We had a cold snap on Saturday afternoon, though, and I fear my hummingbirds have left. I saw only one yesterday and none today even after placing fresh flowers and refilling the feeder. I look forward to seeing more of your photos this week and thanks for the pingback!

    • Thanks so much, Tricia! And thanks for the flower idea! It was fun to see the bird’s curiosity and intensity when a new feeding station was involved!

      The flowers shown in my photos are strong bee attractors, so honeybees and bumblebees are constantly in the hummingbird’s space. Like you, I have seen bees stand their ground. And if they do leave it is only temporary.

      I hope your birds are still around! If not, maybe you will get some visits from migrating birds who need a rest stop!

  2. I would not have thought it possible, but your photos just keep getting better and better. These are simply breathtakingly beautiful!!!

    • Thank you, Joyce! Hummingbird photography is a serious subject for me! The price of a few pots of flowers and a few minutes of work was worth the effort.

      If the clouds move out today, I’m hoping to get some action-stopping shots. The wings are probably too fast for my fastest shutter speed, but it will be fun trying!

  3. Boy, that flower idea sure made a difference. Well done, Karen. 🙂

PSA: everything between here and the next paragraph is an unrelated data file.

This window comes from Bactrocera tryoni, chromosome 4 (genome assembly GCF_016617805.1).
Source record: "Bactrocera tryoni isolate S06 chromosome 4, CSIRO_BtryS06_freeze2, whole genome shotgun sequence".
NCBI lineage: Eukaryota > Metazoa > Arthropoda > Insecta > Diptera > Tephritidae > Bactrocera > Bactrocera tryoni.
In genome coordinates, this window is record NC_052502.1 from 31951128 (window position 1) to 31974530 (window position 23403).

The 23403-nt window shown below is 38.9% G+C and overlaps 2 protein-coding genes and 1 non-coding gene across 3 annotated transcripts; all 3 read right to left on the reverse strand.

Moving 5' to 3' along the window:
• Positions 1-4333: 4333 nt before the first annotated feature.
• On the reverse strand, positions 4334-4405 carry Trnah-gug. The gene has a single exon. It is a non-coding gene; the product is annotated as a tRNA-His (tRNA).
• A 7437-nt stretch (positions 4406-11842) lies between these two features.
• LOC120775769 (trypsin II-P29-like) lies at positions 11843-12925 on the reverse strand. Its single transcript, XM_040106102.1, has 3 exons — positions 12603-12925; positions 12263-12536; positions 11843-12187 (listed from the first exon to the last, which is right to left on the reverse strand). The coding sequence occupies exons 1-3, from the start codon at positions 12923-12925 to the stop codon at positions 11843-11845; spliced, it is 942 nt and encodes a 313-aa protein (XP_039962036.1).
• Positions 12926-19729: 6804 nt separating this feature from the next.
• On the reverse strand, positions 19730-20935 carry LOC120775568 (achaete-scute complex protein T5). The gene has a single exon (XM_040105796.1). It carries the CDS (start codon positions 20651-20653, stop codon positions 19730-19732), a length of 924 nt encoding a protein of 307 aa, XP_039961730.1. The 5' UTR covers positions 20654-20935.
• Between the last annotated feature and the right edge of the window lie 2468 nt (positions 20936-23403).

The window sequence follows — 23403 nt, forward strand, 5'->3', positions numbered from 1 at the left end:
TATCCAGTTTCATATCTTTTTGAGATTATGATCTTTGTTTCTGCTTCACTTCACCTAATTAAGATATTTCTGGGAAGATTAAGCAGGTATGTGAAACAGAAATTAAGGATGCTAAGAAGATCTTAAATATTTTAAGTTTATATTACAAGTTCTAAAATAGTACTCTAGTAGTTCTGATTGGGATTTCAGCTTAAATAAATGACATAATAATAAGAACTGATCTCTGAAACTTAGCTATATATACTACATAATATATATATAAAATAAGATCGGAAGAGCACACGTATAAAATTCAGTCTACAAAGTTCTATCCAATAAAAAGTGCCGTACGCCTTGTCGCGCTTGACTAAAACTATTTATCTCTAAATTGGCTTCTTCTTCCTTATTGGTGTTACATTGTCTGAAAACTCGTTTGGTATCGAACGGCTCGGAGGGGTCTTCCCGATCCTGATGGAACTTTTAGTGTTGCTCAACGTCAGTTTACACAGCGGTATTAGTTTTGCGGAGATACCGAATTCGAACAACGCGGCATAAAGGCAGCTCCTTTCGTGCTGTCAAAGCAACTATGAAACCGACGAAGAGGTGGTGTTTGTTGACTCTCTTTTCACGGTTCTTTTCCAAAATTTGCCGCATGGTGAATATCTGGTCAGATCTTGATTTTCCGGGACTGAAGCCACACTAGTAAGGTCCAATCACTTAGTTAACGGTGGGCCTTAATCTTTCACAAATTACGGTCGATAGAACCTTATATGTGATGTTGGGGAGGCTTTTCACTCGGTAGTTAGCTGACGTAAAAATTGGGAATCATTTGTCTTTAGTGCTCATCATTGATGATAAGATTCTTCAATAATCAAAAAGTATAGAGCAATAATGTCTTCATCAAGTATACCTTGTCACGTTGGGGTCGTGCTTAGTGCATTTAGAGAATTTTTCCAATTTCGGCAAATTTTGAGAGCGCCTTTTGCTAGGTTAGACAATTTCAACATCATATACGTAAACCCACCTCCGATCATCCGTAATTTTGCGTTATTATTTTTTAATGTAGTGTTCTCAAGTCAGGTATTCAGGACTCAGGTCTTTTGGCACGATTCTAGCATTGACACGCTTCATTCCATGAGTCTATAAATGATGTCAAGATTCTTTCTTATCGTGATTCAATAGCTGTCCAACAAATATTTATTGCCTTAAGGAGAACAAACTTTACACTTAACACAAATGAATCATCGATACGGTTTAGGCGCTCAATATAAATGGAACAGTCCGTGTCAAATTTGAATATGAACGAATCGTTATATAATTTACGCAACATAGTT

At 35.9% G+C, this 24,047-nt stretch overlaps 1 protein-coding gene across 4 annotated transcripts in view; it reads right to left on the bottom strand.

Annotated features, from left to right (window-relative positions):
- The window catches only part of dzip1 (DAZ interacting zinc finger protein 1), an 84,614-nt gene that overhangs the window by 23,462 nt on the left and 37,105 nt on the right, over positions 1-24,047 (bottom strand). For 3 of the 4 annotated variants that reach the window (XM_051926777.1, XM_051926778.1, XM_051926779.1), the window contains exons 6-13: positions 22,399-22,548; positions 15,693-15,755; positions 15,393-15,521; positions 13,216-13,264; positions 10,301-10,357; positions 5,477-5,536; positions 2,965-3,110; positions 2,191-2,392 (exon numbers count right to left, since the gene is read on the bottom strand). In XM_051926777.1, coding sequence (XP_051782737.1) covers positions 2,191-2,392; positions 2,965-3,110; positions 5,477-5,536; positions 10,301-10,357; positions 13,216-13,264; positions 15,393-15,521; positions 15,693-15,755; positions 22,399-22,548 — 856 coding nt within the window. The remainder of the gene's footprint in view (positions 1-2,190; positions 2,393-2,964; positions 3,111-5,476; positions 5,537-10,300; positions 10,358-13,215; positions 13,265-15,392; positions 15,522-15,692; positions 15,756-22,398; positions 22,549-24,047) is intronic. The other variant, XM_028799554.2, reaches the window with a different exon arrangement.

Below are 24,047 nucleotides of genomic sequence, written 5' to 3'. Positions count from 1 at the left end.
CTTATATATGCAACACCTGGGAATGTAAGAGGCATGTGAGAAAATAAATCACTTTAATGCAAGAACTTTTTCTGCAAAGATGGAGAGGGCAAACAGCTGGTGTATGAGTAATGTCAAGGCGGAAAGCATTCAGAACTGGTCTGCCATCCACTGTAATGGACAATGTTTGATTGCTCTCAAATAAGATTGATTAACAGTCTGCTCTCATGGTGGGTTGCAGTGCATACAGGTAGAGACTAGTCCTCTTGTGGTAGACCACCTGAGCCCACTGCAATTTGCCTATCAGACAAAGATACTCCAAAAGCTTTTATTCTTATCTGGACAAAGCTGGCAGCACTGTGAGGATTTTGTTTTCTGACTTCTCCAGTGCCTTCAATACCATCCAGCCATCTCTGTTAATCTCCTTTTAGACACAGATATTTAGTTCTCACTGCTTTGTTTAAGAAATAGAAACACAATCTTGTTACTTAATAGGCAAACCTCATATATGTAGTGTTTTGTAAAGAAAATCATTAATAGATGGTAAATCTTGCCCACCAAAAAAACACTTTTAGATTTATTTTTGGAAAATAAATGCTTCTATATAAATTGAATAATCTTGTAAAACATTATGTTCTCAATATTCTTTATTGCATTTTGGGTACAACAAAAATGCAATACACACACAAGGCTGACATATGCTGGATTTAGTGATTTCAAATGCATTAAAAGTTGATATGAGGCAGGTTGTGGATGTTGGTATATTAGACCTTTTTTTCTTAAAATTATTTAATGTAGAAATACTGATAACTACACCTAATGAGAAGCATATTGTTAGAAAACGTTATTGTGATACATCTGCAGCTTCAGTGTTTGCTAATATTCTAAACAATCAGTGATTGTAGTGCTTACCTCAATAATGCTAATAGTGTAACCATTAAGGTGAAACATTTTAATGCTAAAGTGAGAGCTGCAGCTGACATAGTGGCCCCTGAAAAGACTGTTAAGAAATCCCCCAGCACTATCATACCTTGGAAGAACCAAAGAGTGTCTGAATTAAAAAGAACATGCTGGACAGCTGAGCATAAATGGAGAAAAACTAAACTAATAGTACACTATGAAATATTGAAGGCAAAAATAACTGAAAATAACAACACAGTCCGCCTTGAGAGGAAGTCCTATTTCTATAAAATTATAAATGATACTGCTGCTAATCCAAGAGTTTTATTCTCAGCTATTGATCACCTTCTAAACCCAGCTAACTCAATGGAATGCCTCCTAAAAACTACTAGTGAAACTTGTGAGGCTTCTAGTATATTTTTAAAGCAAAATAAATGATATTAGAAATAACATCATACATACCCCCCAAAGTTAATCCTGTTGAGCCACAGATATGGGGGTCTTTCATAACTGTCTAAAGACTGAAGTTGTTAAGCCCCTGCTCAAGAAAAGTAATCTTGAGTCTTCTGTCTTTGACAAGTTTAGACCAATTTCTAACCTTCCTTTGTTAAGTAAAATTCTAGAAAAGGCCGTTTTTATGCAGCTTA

• Thanks, Bob! It was an idea I could not resist, considering the fun I had this summer with my window feeder. I saw the ‘owner’ of the feeder this morning, perched on the shepherd’s hook, guarding his territory!

  4. Oh my goodness, Karen, this are absolutely stunning! I could use a lesson or two in photography from you!

  5. Boy you gals (You and Tricia) and your Hummingbird photos…absolutely amazing. I love them all !!

    • LOL – thanks, David! I love the challenge. I wanted to make more photos today, but the clouds are still hanging around. I don’t want to max out my ISO. But that might actually be an interesting experiment!

  6. Fantastic photos! That little guy is a real scrapper, isn’t he?

  7. Great photos!

  8. Dear Karen,

    Your photos are wonderful! I love your composition. I can’t wait to see what are you going to post for the guest spot. You’re a terrific photographer. Question, Do you live in Georgia? I live in Hiram at Paulding County.

    • Thanks, H.J.! I’m working on more photos for the guest post this afternoon. A bit too cloudy and shady for the location of the feeder. I have a few from today to download. Maybe I will like them!

      Yup – Georgia. Going on three decades now!

  9. Amazing, Karen! What abundance here. Thanks for showing so many of these gorgeous shots.

    • Thank you, Cait! I had a difficult time deciding on the number of photos to include. I finally decided to choose based on the hummingbird’s approach, hovering near the flowers, then leaving. This was my favorite shoot so far!

  10. Beautiful pictures! Absolutely stunning!

  11. These are brilliant – some of the best hummingbird pictures I’ve ever seen. The use of flowers to frame the bird make this beautiful as well as technically excellent.

  12. I would very much like to purchase one of your photographs for use on my website as well as in promotions. Can you contact me if you are interested. Thanks!!